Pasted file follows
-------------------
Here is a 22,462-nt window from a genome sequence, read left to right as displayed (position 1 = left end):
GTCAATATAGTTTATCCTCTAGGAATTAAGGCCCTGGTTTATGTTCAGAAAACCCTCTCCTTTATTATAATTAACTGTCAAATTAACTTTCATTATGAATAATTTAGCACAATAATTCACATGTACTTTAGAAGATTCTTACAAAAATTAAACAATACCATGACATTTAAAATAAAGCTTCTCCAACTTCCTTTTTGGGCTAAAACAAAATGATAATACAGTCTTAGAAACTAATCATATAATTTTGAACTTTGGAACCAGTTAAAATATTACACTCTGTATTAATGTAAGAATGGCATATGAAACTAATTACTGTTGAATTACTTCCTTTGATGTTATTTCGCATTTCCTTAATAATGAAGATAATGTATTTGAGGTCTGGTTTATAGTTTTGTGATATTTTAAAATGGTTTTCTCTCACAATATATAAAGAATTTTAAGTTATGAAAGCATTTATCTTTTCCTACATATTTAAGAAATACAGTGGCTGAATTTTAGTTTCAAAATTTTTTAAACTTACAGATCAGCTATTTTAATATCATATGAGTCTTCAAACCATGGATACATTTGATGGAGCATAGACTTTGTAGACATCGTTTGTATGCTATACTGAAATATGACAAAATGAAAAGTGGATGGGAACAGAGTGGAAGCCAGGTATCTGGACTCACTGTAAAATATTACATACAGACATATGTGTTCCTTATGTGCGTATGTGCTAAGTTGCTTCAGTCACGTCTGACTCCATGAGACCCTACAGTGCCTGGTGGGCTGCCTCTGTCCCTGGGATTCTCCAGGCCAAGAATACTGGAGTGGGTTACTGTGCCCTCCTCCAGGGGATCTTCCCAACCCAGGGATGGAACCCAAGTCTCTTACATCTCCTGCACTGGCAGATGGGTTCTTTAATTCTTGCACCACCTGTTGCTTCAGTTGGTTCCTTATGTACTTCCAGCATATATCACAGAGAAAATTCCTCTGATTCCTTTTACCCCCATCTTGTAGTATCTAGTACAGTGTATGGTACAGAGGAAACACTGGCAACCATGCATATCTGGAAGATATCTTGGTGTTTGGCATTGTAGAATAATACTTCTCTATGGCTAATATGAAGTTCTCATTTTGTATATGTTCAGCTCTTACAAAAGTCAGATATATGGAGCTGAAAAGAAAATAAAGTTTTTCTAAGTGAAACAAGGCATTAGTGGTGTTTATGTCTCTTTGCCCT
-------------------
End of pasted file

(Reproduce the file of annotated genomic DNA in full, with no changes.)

Here is a 22,462-nt window from a genome sequence, read left to right as displayed (position 1 = left end):
GTCAATATAGTTTATCCTCTAGGAATTAAGGCCCTGGTTTATGTTCAGAAAACCCTCTCCTTTATTATAATTAACTGTCAAATTAACTTTCATTATGAATAATTTAGCACAATAATTCACATGTACTTTAGAAGATTCTTACAAAAATTAAACAATACCATGACATTTAAAATAAAGCTTCTCCAACTTCCTTTTTGGGCTAAAACAAAATGATAATACAGTCTTAGAAACTAATCATATAATTTTGAACTTTGGAACCAGTTAAAATATTACACTCTGTATTAATGTAAGAATGGCATATGAAACTAATTACTGTTGAATTACTTCCTTTGATGTTATTTCGCATTTCCTTAATAATGAAGATAATGTATTTGAGGTCTGGTTTATAGTTTTGTGATATTTTAAAATGGTTTTCTCTCACAATATATAAAGAATTTTAAGTTATGAAAGCATTTATCTTTTCCTACATATTTAAGAAATACAGTGGCTGAATTTTAGTTTCAAAATTTTTTAAACTTACAGATCAGCTATTTTAATATCATATGAGTCTTCAAACCATGGATACATTTGATGGAGCATAGACTTTGTAGACATCGTTTGTATGCTATACTGAAATATGACAAAATGAAAAGTGGATGGGAACAGAGTGGAAGCCAGGTATCTGGACTCACTGTAAAATATTACATACAGACATATGTGTTCCTTATGTGCGTATGTGCTAAGTTGCTTCAGTCACGTCTGACTCCATGAGACCCTACAGTGCCTGGTGGGCTGCCTCTGTCCCTGGGATTCTCCAGGCCAAGAATACTGGAGTGGGTTACTGTGCCCTCCTCCAGGGGATCTTCCCAACCCAGGGATGGAACCCAAGTCTCTTACATCTCCTGCACTGGCAGATGGGTTCTTTAATTCTTGCACCACCTGTTGCTTCAGTTGGTTCCTTATGTACTTCCAGCATATATCACAGAGAAAATTCCTCTGATTCCTTTTACCCCCATCTTGTAGTATCTAGTACAGTGTATGGTACAGAGGAAACACTGGCAACCATGCATATCTGGAAGATATCTTGGTGTTTGGCATTGTAGAATAATACTTCTCTATGGCTAATATGAAGTTCTCATTTTGTATATGTTCAGCTCTTACAAAAGTCAGATATATGGAGCTGAAAAGAAAATAAAGTTTTTCTAAGTGAAACAAGGCATTAGTGGTGTTTATGTCTCTTTGCCCT